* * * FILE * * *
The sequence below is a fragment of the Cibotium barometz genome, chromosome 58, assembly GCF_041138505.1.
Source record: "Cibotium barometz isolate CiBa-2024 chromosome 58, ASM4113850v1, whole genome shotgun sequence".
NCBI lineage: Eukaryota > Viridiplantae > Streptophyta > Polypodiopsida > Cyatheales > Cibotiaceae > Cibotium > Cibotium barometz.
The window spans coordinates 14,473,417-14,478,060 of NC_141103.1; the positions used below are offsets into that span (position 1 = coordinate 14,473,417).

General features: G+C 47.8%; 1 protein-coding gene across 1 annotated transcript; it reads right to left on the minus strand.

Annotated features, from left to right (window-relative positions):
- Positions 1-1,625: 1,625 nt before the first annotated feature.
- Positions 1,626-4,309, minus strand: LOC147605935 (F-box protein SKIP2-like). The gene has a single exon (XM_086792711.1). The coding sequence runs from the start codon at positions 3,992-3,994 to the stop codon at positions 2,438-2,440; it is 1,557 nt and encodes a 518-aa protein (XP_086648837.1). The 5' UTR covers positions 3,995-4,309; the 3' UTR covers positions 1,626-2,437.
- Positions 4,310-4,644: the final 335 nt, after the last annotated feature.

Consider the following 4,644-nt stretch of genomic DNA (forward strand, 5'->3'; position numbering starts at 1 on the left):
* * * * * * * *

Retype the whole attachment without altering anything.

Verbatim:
The sequence below is a fragment of the Cibotium barometz genome, chromosome 58, assembly GCF_041138505.1.
Source record: "Cibotium barometz isolate CiBa-2024 chromosome 58, ASM4113850v1, whole genome shotgun sequence".
NCBI lineage: Eukaryota > Viridiplantae > Streptophyta > Polypodiopsida > Cyatheales > Cibotiaceae > Cibotium > Cibotium barometz.
The window spans coordinates 14,473,417-14,478,060 of NC_141103.1; the positions used below are offsets into that span (position 1 = coordinate 14,473,417).

General features: G+C 47.8%; 1 protein-coding gene across 1 annotated transcript; it reads right to left on the minus strand.

Annotated features, from left to right (window-relative positions):
- Positions 1-1,625: 1,625 nt before the first annotated feature.
- Positions 1,626-4,309, minus strand: LOC147605935 (F-box protein SKIP2-like). The gene has a single exon (XM_086792711.1). The coding sequence runs from the start codon at positions 3,992-3,994 to the stop codon at positions 2,438-2,440; it is 1,557 nt and encodes a 518-aa protein (XP_086648837.1). The 5' UTR covers positions 3,995-4,309; the 3' UTR covers positions 1,626-2,437.
- Positions 4,310-4,644: the final 335 nt, after the last annotated feature.

Consider the following 4,644-nt stretch of genomic DNA (forward strand, 5'->3'; position numbering starts at 1 on the left):